As I walked down the corridor, I checked my watch. It was past ten a.m., which left me no more than half an hour to spend with twenty-two year old Bette Glassman. During this time Bette and I would share, for the most part, the sad bath of her silence-though sometimes she did sigh, did offer an occasional comment, which in itself seemed to bubble up from far below the surface, like a communication from a submerged submarine. We had, it’s true, exchanged almost two whole paragraphs on the subject of the research on “women and depression” that I was doing. But this had been over a week ago. The flame of her interest had sputtered rapidly, been doused by a wave of feeling arising from somewhere within. She’d lapsed into her customary apathy, her quiet. Now, the main thing that she managed to communicate to me-and this, unfailingly-was that she expected to see me the following day; and that I must let her know if I wasn’t planning to come.
Bette had been on the ward for about two weeks. She’d been brought in mute, white-faced, withdrawn-by her frantic, almost hysterical parents. The daughter of a fairly well to do businessman, the graduate of an Ivy League college, Bette had a good job as an assistant buyer in the sportswear department of one of the major Boston women’s stores. She was twenty-two years old and her credentials, on paper, were those of an independent, autonomous young woman. But in some deep and awful sense, she’d never really managed to leave home.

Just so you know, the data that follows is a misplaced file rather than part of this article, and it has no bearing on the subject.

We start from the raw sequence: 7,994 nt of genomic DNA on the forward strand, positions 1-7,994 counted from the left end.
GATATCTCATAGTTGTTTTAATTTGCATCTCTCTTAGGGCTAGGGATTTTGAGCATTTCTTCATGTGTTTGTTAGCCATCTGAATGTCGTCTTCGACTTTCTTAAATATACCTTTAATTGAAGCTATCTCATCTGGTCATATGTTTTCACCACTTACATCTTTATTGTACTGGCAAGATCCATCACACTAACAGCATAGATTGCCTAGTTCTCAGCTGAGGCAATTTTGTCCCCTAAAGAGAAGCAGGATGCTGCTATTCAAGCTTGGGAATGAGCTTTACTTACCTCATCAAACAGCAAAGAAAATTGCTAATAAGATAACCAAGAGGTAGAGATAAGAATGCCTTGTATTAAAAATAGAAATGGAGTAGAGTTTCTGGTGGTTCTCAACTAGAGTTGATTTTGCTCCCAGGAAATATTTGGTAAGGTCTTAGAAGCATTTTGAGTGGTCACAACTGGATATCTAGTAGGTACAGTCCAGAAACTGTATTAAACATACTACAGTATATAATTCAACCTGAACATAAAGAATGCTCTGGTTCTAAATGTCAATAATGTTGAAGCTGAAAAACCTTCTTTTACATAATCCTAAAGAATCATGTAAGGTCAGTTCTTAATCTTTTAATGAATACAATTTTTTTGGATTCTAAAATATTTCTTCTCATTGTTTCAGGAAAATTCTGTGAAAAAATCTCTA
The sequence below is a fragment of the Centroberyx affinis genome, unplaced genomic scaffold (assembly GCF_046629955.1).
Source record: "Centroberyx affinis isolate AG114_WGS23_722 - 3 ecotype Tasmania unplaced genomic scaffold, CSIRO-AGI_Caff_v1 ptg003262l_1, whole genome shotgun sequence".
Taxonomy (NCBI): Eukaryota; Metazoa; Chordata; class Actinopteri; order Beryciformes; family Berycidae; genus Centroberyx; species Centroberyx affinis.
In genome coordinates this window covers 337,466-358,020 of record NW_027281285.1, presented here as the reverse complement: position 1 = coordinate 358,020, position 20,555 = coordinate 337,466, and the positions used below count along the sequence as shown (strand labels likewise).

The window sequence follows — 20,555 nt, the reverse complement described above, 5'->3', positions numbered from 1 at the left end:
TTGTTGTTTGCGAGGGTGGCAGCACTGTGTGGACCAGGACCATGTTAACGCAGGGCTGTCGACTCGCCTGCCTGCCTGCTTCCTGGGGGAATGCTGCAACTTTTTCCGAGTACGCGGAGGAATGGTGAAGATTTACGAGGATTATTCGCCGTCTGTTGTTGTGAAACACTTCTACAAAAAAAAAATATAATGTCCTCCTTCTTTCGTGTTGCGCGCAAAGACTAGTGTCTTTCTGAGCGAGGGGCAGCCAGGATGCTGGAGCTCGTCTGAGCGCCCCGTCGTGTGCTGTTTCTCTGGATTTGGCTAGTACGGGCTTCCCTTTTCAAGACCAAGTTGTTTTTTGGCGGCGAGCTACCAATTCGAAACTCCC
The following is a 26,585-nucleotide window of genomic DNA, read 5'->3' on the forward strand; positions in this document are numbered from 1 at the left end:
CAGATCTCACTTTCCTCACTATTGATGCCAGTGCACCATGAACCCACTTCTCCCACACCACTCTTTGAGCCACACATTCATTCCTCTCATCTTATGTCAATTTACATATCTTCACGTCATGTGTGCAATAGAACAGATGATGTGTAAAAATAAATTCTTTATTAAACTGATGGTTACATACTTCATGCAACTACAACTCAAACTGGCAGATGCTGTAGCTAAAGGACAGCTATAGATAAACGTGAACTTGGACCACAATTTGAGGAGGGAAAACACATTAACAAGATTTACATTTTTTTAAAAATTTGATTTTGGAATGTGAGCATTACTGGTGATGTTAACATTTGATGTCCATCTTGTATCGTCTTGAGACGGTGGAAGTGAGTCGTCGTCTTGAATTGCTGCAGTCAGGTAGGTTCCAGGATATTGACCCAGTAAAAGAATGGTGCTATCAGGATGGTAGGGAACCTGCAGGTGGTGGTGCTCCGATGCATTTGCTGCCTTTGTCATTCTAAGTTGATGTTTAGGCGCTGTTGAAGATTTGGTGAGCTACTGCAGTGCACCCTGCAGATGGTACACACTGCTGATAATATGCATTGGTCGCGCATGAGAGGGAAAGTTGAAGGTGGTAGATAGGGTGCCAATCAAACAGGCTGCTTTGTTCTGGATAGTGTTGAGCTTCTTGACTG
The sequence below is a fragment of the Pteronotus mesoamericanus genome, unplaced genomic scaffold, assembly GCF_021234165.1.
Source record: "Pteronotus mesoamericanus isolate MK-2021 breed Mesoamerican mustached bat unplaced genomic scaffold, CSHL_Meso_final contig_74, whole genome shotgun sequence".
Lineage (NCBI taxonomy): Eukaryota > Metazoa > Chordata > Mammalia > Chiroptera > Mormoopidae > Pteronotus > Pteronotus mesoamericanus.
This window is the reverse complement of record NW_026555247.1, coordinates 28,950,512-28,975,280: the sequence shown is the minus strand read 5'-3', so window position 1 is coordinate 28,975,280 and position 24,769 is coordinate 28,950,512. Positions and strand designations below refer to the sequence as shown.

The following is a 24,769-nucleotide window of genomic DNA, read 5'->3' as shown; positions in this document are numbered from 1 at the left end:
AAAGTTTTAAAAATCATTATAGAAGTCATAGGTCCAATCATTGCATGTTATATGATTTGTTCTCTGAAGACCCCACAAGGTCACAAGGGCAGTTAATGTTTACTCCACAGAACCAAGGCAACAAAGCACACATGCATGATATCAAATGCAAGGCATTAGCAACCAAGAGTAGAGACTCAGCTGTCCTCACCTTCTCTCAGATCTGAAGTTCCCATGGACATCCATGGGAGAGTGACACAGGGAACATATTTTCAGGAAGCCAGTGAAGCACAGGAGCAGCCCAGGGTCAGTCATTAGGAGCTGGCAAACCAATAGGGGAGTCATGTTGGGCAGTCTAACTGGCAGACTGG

The story, as the staff had managed to piece it together, was that Bette, an only child, had been with her parents for a weekend visit when events had taken the deadly turn that was to end in her hospitalization. It had started, almost ludicrously, as a quarrel about whether or not she should he permitted to keep-to balance and maintain, that is-her own checking account! Mrs. Glassman had asserted that Bette, when she wasn’t forwarding her statement and checks home to be balanced, continually overdrew her fund: the daughter had countered, reasonably enough, that it was her money and her right to make mistakes with it if she would. Her father had observed, then, that on the two previous occasions when she’d been permitted to keep the checking account herself, she had overdrawn the account…and this discussion had escalated into a violent quarrel.